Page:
"People say I'm possessed," Robbins says. "I just say it's fun."

Robbins, 48, surely never thought his fascination would lead to him owning most of a ghost town, but he began slowly buying what buildings were available here in true Las Vegas riches and rags style: Robbins, a part-time wallpaper hanger, won several large video poker jackpots.

'My lucky number is seven'

He hit his biggest jackpot -- $220,000 -- in 1998 after he ate seven tacos for dinner and went to a casino at 7 p.m. wearing his boots with seven shoelace holes. "My lucky number is seven," he says earnestly.

Gold Point
Gold Point, now just a collection of dusty streets and tiny wooden buildings, had its beginnings in 1868 a half mile away in a tent city called Lime Point. By 1882, the miners had moved on and abandoned the town  

Before the big one, he estimates he had won $481,000 on 71 different jackpots. He's invested much of the money. The rest he put toward restoring Gold Point.

He has refurbished the inside of three cabins to be used as bed-and-breakfast units and hopes to renovate 10 more. It costs $3,000 to $4,000 to redo each cabin. ... There is no running water in the guest cabins -- just jugs brought in by Robbins. There are no phone lines either.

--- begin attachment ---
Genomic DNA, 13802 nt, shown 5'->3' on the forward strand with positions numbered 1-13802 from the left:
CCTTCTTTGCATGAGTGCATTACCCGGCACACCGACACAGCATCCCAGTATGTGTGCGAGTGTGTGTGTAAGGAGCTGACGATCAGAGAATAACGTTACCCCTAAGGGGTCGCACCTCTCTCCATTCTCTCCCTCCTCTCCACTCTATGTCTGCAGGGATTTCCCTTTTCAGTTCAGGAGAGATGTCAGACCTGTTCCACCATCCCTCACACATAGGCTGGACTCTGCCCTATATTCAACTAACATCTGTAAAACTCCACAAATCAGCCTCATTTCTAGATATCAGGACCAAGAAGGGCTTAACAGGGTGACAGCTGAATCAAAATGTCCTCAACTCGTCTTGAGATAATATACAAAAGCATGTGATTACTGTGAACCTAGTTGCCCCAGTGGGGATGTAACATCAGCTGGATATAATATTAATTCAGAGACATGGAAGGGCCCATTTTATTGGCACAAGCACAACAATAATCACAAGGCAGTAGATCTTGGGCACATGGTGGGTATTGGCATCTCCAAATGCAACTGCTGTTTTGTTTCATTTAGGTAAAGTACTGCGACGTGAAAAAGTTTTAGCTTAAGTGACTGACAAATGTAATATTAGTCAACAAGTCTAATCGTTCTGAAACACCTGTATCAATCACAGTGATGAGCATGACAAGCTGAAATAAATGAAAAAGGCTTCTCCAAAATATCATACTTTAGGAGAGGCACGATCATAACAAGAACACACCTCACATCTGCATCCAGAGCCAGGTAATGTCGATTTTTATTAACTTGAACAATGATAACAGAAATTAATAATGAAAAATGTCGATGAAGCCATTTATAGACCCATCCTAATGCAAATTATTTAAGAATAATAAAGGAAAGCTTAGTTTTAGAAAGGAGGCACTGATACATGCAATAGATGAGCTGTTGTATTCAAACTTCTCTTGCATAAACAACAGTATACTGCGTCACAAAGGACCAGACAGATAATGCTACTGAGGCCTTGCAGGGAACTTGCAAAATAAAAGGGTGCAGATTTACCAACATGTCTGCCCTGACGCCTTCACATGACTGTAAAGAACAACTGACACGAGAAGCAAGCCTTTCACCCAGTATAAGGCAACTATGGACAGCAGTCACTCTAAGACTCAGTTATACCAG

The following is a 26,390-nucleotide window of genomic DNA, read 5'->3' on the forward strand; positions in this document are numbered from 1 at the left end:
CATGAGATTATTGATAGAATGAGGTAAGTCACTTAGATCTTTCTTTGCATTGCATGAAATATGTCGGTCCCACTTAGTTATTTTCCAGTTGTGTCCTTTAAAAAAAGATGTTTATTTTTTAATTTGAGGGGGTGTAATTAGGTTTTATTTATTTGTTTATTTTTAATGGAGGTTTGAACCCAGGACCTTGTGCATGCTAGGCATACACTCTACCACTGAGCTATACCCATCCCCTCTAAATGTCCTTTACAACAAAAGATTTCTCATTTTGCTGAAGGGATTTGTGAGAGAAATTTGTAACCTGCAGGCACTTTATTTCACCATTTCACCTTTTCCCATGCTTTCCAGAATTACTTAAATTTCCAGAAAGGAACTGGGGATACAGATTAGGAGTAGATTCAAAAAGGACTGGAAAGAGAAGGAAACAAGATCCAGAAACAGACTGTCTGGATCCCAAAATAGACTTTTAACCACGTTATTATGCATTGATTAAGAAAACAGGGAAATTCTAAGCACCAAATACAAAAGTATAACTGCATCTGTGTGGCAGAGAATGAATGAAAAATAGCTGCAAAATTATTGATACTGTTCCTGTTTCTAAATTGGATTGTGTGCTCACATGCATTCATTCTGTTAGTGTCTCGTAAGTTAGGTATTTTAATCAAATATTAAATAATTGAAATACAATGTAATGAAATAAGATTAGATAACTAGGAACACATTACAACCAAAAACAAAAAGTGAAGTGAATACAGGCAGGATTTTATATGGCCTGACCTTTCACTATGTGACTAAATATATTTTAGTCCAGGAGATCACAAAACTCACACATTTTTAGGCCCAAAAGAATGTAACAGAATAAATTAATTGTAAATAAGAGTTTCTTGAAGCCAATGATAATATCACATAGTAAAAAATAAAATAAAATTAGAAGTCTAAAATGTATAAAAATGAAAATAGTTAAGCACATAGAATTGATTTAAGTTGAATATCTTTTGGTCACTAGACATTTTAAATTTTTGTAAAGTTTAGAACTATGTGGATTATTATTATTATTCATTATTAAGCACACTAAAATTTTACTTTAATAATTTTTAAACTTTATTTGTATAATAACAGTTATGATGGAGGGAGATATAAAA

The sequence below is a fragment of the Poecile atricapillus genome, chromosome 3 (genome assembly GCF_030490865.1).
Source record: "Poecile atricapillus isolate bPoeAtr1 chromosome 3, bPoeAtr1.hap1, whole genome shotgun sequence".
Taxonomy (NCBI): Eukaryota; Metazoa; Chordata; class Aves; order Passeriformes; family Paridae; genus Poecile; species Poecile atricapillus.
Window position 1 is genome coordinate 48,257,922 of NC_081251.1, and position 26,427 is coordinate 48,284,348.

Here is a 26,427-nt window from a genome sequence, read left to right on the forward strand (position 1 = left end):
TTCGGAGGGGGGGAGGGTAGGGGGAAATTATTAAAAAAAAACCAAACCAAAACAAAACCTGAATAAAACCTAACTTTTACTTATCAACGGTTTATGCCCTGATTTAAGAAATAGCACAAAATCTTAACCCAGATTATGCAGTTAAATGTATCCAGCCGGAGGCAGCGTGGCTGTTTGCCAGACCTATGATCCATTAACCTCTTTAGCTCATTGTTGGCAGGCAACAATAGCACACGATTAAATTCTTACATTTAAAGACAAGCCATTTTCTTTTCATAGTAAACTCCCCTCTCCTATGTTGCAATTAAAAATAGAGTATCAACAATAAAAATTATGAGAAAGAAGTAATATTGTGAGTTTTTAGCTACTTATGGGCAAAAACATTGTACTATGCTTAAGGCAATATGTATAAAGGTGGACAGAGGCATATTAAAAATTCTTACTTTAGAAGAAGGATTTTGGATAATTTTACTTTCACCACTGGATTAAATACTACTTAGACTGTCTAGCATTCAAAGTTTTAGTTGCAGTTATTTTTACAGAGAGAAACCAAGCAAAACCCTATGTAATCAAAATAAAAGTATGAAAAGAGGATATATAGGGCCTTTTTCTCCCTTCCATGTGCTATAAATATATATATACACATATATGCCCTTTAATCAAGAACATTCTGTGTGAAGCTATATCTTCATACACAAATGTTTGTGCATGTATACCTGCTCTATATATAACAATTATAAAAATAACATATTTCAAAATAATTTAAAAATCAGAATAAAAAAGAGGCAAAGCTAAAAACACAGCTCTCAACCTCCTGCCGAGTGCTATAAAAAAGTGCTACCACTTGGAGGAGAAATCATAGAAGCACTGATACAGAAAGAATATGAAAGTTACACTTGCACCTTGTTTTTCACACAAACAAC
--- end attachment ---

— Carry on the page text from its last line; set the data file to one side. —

Now Robbins owns 24 of the 55 buildings here. Where someone else might see a tiny, wooden shack on its last leg, Robbins sees an opportunity to recapture a glimpse of the Old West.

He has refurbished the inside of three cabins to be used as bed-and-breakfast units and hopes to renovate 10 more. It costs $3,000 to $4,000 to redo each cabin. The exteriors are left the same as they were built. Inside, Robbins adds insulation, wallpaper, carpet, a couch, bed and even a television. There is no running water in the guest cabins -- just jugs brought in by Robbins. There are no phone lines either.

The town's most famous residents were former state Sen. Harry Wiley and his postmistress wife, Ora Mae. Wiley died in 1955. His wife stayed until her death in 1980. A doormat at the entrance to her cabin still bears the name "Wiley," a reminder that not much changes here.

Inside the musty post office, Robbins eagerly steps behind the counter next to a wall full of FBI wanted posters from the 1930s and 1940s.